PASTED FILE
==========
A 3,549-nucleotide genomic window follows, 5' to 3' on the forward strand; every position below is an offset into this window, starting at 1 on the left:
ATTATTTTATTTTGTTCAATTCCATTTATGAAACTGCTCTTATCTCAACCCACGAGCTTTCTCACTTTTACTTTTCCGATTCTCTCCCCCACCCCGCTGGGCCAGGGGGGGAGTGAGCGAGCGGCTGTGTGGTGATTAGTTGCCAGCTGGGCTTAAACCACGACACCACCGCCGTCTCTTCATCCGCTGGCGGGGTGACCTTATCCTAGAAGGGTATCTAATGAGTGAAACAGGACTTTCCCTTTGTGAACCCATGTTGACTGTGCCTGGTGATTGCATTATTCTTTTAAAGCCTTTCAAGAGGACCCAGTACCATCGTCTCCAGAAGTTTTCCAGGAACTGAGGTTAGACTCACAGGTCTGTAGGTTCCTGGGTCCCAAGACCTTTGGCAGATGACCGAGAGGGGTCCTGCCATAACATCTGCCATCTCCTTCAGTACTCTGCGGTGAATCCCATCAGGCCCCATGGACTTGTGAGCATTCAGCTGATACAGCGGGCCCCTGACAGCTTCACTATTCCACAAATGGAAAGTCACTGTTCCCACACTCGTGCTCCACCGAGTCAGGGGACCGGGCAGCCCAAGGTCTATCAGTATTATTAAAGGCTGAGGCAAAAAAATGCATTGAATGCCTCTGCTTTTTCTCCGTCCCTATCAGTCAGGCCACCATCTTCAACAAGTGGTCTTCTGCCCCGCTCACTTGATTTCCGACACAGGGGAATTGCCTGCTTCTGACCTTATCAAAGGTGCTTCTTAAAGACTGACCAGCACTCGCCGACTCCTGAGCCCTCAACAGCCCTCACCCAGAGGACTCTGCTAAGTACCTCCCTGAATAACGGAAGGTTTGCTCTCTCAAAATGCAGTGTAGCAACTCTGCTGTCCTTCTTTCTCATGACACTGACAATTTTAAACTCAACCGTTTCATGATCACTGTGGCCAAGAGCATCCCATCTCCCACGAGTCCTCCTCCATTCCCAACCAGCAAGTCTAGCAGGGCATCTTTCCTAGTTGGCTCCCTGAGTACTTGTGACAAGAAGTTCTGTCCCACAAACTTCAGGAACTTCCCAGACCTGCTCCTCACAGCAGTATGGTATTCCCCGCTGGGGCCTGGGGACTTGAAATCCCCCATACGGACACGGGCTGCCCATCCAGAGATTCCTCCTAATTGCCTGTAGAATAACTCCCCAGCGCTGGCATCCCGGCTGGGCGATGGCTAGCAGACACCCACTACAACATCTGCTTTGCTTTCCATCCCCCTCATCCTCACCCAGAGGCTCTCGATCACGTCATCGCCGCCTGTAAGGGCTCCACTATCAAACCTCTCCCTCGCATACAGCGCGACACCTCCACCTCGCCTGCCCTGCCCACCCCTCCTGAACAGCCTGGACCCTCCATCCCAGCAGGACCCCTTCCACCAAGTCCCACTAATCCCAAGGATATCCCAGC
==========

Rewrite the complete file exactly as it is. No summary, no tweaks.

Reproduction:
A 3,549-nucleotide genomic window follows, 5' to 3' on the forward strand; every position below is an offset into this window, starting at 1 on the left:
ATTATTTTATTTTGTTCAATTCCATTTATGAAACTGCTCTTATCTCAACCCACGAGCTTTCTCACTTTTACTTTTCCGATTCTCTCCCCCACCCCGCTGGGCCAGGGGGGGAGTGAGCGAGCGGCTGTGTGGTGATTAGTTGCCAGCTGGGCTTAAACCACGACACCACCGCCGTCTCTTCATCCGCTGGCGGGGTGACCTTATCCTAGAAGGGTATCTAATGAGTGAAACAGGACTTTCCCTTTGTGAACCCATGTTGACTGTGCCTGGTGATTGCATTATTCTTTTAAAGCCTTTCAAGAGGACCCAGTACCATCGTCTCCAGAAGTTTTCCAGGAACTGAGGTTAGACTCACAGGTCTGTAGGTTCCTGGGTCCCAAGACCTTTGGCAGATGACCGAGAGGGGTCCTGCCATAACATCTGCCATCTCCTTCAGTACTCTGCGGTGAATCCCATCAGGCCCCATGGACTTGTGAGCATTCAGCTGATACAGCGGGCCCCTGACAGCTTCACTATTCCACAAATGGAAAGTCACTGTTCCCACACTCGTGCTCCACCGAGTCAGGGGACCGGGCAGCCCAAGGTCTATCAGTATTATTAAAGGCTGAGGCAAAAAAATGCATTGAATGCCTCTGCTTTTTCTCCGTCCCTATCAGTCAGGCCACCATCTTCAACAAGTGGTCTTCTGCCCCGCTCACTTGATTTCCGACACAGGGGAATTGCCTGCTTCTGACCTTATCAAAGGTGCTTCTTAAAGACTGACCAGCACTCGCCGACTCCTGAGCCCTCAACAGCCCTCACCCAGAGGACTCTGCTAAGTACCTCCCTGAATAACGGAAGGTTTGCTCTCTCAAAATGCAGTGTAGCAACTCTGCTGTCCTTCTTTCTCATGACACTGACAATTTTAAACTCAACCGTTTCATGATCACTGTGGCCAAGAGCATCCCATCTCCCACGAGTCCTCCTCCATTCCCAACCAGCAAGTCTAGCAGGGCATCTTTCCTAGTTGGCTCCCTGAGTACTTGTGACAAGAAGTTCTGTCCCACAAACTTCAGGAACTTCCCAGACCTGCTCCTCACAGCAGTATGGTATTCCCCGCTGGGGCCTGGGGACTTGAAATCCCCCATACGGACACGGGCTGCCCATCCAGAGATTCCTCCTAATTGCCTGTAGAATAACTCCCCAGCGCTGGCATCCCGGCTGGGCGATGGCTAGCAGACACCCACTACAACATCTGCTTTGCTTTCCATCCCCCTCATCCTCACCCAGAGGCTCTCGATCACGTCATCGCCGCCTGTAAGGGCTCCACTATCAAACCTCTCCCTCGCATACAGCGCGACACCTCCACCTCGCCTGCCCTGCCCACCCCTCCTGAACAGCCTGGACCCTCCATCCCAGCAGGACCCCTTCCACCAAGTCCCACTAATCCCAAGGATATCCCAGC